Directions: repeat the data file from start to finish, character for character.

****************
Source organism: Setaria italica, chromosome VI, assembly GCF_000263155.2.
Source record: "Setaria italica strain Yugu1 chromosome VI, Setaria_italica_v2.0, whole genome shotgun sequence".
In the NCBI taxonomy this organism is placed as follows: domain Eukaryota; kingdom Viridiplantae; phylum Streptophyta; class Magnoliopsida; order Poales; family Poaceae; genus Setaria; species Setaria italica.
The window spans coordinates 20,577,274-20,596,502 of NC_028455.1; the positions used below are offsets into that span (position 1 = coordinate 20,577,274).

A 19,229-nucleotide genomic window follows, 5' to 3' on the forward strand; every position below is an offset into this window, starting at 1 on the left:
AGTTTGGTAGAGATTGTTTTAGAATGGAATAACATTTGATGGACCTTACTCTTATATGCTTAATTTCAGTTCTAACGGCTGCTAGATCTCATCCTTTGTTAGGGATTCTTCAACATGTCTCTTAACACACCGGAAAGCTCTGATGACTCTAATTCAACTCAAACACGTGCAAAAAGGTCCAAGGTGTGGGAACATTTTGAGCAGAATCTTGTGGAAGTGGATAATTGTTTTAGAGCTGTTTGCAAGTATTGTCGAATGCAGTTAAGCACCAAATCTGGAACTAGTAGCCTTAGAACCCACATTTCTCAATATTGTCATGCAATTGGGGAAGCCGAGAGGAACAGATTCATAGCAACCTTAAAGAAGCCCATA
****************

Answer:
Source organism: Setaria italica, chromosome VI, assembly GCF_000263155.2.
Source record: "Setaria italica strain Yugu1 chromosome VI, Setaria_italica_v2.0, whole genome shotgun sequence".
In the NCBI taxonomy this organism is placed as follows: domain Eukaryota; kingdom Viridiplantae; phylum Streptophyta; class Magnoliopsida; order Poales; family Poaceae; genus Setaria; species Setaria italica.
The window spans coordinates 20,577,274-20,596,502 of NC_028455.1; the positions used below are offsets into that span (position 1 = coordinate 20,577,274).

A 19,229-nucleotide genomic window follows, 5' to 3' on the forward strand; every position below is an offset into this window, starting at 1 on the left:
AGTTTGGTAGAGATTGTTTTAGAATGGAATAACATTTGATGGACCTTACTCTTATATGCTTAATTTCAGTTCTAACGGCTGCTAGATCTCATCCTTTGTTAGGGATTCTTCAACATGTCTCTTAACACACCGGAAAGCTCTGATGACTCTAATTCAACTCAAACACGTGCAAAAAGGTCCAAGGTGTGGGAACATTTTGAGCAGAATCTTGTGGAAGTGGATAATTGTTTTAGAGCTGTTTGCAAGTATTGTCGAATGCAGTTAAGCACCAAATCTGGAACTAGTAGCCTTAGAACCCACATTTCTCAATATTGTCATGCAATTGGGGAAGCCGAGAGGAACAGATTCATAGCAACCTTAAAGAAGCCCATA